What I Saw in Roma, Texas

So a week or so ago, I was asked down to Roma, Texas by Fr. James Erving, OMI.  His parish was putting on a conference for the youth he serves there in Starr County (the poorest county in Texas).  Fr. Erving is a gung ho priest who loves his people fiercely.  His people are Latino Catholics who love Jesus and the Church deeply and who celebrate that love joyously.  Being around them was a tonic for the soul.

I got into Roma late Friday afternoon after a night of no sleep.  So I was pretty exhausted Friday night.  But I was able to get in a very fruitful confession and make a bit of headway in the whole “I am a sinful jerk” battle.  It made Saturday a much happier experience than it might have otherwise been since I found myself among people whose sandals I am not worthy to untie.  Sleep also helped.

Most of the day consisted of them evangelizing me, reminding me that the point of the faith is to rejoice in the love of God.  A couple of times, they graciously put up with me blathering stuff at them (I was there to talk about the Ten Commandments and the Beatitudes).  But mostly they ministered to me just by being who they are.  I was a stranger among them and they treated me like a brother.  A lovely time.

Back at the parish, meanwhile, there were two terrified women staying in a building on the grounds.  They were Honduran and had managed to escape protection racket gangs back who took half their income and threatened to kill them and their kids if they did not pony up.  Using money (typically $6000 or so) they had scraped together with endless toil, they had hired “coyotes” to get them through Mexico to the border. (Such arrangements frequently feature a side order of rape.)  They had been dumped, with six other women, for a week without money, food, or water, in a motel in Mexico.  Thankfully, the motel owner understood their plight and blamed the coyote and not them.  He prevailed upon him to fetch them and get them to the border.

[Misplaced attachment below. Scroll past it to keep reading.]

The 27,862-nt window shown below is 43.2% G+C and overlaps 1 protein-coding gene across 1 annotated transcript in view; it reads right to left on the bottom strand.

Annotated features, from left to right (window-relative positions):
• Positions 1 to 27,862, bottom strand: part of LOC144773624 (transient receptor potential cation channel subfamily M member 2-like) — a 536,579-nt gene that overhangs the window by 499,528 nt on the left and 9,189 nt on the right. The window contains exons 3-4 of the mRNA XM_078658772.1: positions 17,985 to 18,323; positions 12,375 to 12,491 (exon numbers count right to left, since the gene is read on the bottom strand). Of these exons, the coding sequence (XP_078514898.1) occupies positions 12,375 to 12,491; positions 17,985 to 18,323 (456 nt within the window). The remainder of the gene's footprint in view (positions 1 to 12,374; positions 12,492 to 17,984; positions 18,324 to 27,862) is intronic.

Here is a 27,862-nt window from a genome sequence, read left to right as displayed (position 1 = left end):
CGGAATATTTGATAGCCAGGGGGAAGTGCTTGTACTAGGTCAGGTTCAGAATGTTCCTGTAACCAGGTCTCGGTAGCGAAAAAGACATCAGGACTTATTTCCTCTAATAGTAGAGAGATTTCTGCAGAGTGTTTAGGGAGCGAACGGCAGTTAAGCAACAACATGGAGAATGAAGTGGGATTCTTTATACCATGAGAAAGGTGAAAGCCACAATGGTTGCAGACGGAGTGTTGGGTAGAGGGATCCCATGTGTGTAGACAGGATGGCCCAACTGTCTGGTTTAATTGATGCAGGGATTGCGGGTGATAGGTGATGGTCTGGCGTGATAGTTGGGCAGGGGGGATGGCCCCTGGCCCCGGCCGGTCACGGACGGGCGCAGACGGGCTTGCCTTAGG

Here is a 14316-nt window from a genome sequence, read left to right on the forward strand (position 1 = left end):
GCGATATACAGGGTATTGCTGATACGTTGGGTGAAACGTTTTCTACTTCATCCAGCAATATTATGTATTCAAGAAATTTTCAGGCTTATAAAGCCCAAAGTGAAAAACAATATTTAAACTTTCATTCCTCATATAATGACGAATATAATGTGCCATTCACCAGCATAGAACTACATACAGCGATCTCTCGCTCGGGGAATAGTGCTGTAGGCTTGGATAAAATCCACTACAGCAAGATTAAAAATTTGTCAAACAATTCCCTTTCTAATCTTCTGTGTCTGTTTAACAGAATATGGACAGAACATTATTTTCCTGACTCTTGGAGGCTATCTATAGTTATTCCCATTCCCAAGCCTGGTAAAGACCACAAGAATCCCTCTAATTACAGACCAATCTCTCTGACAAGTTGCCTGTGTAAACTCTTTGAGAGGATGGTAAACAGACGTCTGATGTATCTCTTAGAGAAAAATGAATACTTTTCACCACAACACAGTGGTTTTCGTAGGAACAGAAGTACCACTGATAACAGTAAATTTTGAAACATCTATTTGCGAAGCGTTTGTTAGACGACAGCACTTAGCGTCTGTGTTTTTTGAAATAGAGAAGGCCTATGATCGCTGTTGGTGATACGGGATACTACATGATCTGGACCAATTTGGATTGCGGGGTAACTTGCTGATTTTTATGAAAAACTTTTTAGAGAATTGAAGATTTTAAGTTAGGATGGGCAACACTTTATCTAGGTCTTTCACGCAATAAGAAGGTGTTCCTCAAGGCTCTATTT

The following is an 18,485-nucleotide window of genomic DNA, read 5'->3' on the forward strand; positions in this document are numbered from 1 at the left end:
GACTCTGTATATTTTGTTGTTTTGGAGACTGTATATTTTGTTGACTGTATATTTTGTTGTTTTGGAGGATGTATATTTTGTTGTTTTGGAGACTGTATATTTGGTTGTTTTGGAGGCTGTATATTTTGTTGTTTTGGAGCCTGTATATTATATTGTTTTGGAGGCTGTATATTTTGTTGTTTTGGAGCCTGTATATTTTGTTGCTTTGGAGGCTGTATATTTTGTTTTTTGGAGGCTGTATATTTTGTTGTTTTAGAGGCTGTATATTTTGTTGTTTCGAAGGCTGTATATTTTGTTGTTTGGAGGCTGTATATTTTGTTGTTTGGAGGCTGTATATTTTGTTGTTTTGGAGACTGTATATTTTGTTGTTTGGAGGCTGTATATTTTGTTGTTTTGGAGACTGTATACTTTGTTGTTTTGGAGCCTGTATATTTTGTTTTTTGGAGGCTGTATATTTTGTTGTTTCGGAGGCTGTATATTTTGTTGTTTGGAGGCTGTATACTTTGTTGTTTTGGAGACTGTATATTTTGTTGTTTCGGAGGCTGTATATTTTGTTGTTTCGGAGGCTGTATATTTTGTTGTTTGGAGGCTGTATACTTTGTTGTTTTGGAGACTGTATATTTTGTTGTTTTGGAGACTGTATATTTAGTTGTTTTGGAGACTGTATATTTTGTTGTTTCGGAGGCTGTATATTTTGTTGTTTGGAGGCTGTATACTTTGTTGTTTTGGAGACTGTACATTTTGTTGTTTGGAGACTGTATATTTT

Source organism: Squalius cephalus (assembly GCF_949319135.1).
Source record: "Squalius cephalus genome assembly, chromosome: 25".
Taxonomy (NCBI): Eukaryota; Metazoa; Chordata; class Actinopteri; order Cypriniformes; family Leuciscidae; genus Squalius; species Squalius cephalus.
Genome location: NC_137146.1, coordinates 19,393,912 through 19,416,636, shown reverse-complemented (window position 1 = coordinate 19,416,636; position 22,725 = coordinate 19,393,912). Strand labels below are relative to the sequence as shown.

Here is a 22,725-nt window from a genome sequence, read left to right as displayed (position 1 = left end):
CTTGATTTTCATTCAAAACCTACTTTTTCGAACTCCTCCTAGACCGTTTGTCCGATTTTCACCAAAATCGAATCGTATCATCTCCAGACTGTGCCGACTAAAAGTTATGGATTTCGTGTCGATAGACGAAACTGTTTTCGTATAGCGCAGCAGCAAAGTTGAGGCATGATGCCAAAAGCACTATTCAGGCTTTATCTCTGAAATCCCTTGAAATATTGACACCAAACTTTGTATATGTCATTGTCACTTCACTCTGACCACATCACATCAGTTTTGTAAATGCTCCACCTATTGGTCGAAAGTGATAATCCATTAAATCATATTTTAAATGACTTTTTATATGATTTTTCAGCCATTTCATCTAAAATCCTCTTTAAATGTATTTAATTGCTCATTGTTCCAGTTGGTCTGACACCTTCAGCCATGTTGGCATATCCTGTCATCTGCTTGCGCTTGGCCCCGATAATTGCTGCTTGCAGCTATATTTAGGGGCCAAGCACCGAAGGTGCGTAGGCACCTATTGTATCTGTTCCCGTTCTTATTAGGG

The parish (Our Lady of Refuge) is literally a stone’s throw from the Rio Grande.  The women (who did not know each other till they were tumbled together by their torturous journey) had managed to get as far as OLOR.  But the coyote who was supposed to meet them on this side of the border never showed.  He basically just took the money and ran.  Now the women were petrified they would be sent back and killed.  They had absolutely nothing, spoke no English, and had not one clue what to do next.

The next leg of their journey (to family in VA and Los Angeles) would have consisted of avoiding the Soviet checkpoints set up to protect our great nation from the threat of Honduran women who just want to save their children from poverty and murder while working to build a life for themselves and going to Mass.   This threat is much like the other 11 million people whose labor we already exploit and benefit from when we aren’t sending them to their doom.  To avoid those checkpoints basically involved crawling through thorns and cacti and getting sliced up for 14 miles of desert of so. (Fr. Erving wondered aloud how many bodies are out in that desert.) At present, however, they were stuck, trembling and terrified, with no options.  Fr. Erving could give them sanctuary, food and water, but that was about it.

Fr. Erving asked, before I left, that I tell their story because it’s a story that gets played out again and again at his parish and at countless other parishes.

When I got back, he sent me word that–somehow or other–somebody had managed to make arrangements to get them to their respective destinations.  So thanks be to God for that.  Presumably the next stage is to get the rest of their families safely away from the gangs.

“But that’s illegal!”

Yeah.  Don’t care.  All “illegal” means here is that some paperwork for Caesar’s bean counters hasn’t been filled out.  The higher law is that innocents not be killed.  “Inasmuch as you did it to the least  of these, you did it to me.”

Aside from Fr. Erving’s letter about the escape of the Honduran women to safety, I also got a letter from the Heritage Foundation when I got back.  Printed on the front was the question “Should we deny citizenship to the children of illegal immigrants born on our soil?”  Just to instruct me on the Correct Conservative Position on this, the Heritage Foundation helpfully printed a big arrow pointing to the word “YES”.

I threw it into the garbage after tearing it in half.  Screw you, Heritage Foundation.  Welcome to America, ladies.  May you and your children find safe harbor here in the bosom of Our Lady of Refuge.

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